Together, intrinsic and extrinsic factors lead to skin atrophy and quality deterioration, and these effects also affect all three layers of the skin, the epidermis, dermis, and subcutaneous tissue (Fig. 1). Due to the thinning of the epithelium and the smoothing of the papillae of the dermal-epidermal junction, the vulnerability of the skin increases. A decrease in the number of Langerhans cells in the epithelium leads to a weakening of the immune defence. The turnover of epithelial cells can drop to its half, which adversely affects exfoliation. The number of hair follicles, sebaceous and sweat glands is also shrinking, which leads to a lower lipid content of the skin. Lipid hypoproduction of the skin results in asteatotic conditions, the rate of transepidermal water loss increases, leading to dry skin (xerosis cutis) and consequent pruritus (pruritus senile), which, in addition to the closely related eczema, is the leading dermatological complaint in elderly people [8].

Fig. 1.
Fig. 1.

Xerosis cutis with exfoliation along with translucent blood vessels and broom veins, indicate chronic venous insufficiency and skin atrophy common by elderly

Citation: Developments in Health Sciences 4, 4; 10.1556/2066.2021.00051

Xerosis cutis

Xerosis is common skin condition in the elderly characterised by dry, pruritic, scratched, exfoliated skin, but it is not a part of normal ageing. It appears most often on the legs and trunk but can be present all over the body. Xerosis in older adults is multifactorial: intrinsic changes in keratinisation and lipid content, use of diuretics and similar medications, systemic conditions, hypothyroidism, medications, and overuse of heaters or air conditioners can all contribute [9].

In the elderly skin, the rate of keratinocyte renewal slows down, their number may decrease due to this and to increased apoptosis [10]. As the stratum corneum formed by keratinocytes is an essential element of the skin barrier function, its weakening leads to increased water loss in addition to decreased protective functions. This effect is also amplified by the decrease in the number and function of the sebaceous glands, and as a consequence we have to reckon with the weakening of the lipid layer, of another key element of the barrier and watertight layer [10]. These factors lead to dehydration of the skin, resulting in increased vulnerability and marked itching. Along with the gradual degeneration of the innervation of the skin and the decrease in the number of sweat glands, the heat balance and cold tolerance deteriorates. Dry skin further increases the vulnerability, and subsequent scratching due to eczema and itching can lead to the formation of secondary lesions, i.e. excoriations, erosions [11] (Fig. 2).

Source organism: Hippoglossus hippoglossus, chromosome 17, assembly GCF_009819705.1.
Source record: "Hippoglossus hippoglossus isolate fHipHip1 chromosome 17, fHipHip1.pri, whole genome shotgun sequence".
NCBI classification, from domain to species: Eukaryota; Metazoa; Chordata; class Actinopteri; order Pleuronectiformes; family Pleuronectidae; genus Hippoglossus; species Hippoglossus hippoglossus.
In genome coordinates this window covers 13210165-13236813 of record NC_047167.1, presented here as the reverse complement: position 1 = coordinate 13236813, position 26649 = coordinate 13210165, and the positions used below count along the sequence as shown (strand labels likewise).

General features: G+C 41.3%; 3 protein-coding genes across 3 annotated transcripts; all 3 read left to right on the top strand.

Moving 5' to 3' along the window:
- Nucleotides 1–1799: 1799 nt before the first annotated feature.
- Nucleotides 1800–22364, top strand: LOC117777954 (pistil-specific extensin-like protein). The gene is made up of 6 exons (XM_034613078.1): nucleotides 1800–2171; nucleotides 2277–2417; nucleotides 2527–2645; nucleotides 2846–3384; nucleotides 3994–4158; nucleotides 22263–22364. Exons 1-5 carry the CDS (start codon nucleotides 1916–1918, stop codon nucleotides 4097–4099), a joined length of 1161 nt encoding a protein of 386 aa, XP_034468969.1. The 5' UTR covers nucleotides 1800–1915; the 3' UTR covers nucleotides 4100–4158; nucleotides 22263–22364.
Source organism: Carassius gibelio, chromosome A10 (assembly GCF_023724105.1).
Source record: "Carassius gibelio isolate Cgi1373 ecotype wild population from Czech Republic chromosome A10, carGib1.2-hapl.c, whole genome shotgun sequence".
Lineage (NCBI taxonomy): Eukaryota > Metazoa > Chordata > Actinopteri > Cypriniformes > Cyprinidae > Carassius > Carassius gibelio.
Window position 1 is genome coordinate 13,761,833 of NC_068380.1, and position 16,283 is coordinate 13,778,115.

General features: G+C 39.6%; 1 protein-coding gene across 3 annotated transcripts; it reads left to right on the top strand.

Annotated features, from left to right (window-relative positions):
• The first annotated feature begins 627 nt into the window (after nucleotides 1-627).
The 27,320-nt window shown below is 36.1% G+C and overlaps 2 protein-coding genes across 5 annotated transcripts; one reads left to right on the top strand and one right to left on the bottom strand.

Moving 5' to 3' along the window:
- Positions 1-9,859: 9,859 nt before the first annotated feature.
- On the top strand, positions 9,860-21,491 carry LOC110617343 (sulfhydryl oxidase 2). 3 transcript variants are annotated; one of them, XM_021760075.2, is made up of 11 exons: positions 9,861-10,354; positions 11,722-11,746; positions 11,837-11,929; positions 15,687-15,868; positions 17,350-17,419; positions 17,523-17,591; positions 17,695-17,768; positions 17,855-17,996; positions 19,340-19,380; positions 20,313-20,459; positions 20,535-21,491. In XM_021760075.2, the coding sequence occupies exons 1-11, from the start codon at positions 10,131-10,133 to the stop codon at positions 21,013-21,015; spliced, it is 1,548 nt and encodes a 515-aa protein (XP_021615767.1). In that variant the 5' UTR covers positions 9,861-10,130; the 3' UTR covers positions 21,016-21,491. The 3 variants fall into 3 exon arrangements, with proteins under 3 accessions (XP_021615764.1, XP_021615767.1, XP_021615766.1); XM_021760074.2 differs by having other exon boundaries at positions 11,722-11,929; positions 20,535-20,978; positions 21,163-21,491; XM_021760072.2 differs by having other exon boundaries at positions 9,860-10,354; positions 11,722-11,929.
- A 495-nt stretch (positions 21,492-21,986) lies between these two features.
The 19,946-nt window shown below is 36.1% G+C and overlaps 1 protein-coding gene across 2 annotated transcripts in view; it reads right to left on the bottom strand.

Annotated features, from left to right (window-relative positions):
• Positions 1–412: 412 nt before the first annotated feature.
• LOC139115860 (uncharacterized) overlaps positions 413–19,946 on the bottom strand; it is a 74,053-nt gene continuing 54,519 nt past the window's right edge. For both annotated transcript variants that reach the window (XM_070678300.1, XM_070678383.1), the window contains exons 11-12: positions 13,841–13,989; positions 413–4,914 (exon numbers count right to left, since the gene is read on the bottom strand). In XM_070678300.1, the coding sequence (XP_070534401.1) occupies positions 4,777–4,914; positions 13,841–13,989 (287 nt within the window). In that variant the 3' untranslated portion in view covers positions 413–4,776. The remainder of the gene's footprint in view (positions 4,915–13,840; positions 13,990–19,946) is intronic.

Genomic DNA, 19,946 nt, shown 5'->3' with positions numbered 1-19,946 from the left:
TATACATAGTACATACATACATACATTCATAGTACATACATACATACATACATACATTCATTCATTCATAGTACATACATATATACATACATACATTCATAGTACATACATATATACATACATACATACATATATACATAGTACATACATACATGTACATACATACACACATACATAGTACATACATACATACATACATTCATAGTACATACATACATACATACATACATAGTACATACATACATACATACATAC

Fig. 2.
Fig. 2.

Pruritic, dry, atrophic skin with consequent secondary pointed and linear excoriations

Citation: Developments in Health Sciences 4, 4; 10.1556/2066.2021.00051

Pruritus (itching)

Pruritus senile, or itching in old age, is the most common skin ageing disorder. Studies have shown that its incidence can vary between 11 and 78% [12–14]. Additional causes of pruritus may include various comorbidities, such as renal failure, cholestasis, systemic infections, diabetes mellitus, liver failure, malignancies, or certain haematological disorders, all of which may play a leading role in the development of pruritus [15, 16].

In addition, pruritus can occur as a side effect of many drugs, primarily but not exclusively, triggered by recently introduced drugs. Chronic itching significantly impairs quality of life. In untreated cases, increased scratching and permanent impairment of barrier function may lead to eczema, which may lead to increased itching and pain, and in severe cases, local or even systemic infections.

The basis of the treatment is the elimination or prevention of dry skin, which is based on the use of appropriate moisturising and emollient creams and ointments. Here, in general, conventional body lotions must contain ointments with higher amounts of lipids, and it may be advantageous if they also have a positive effect on the balance of the skin microbiome, which is already characteristic of many newer dermocosmetics.

Among the magistral recipes, petroleum jelly and paraffin-based preparations have an excellent lubricating effect. Mixing them with a softer, more easily absorbed cream, they become suitable for the everyday usage as a lipid-rich moisturiser, and the therapeutic cost of which is significantly lower than of the well-known factory dermocosmetics.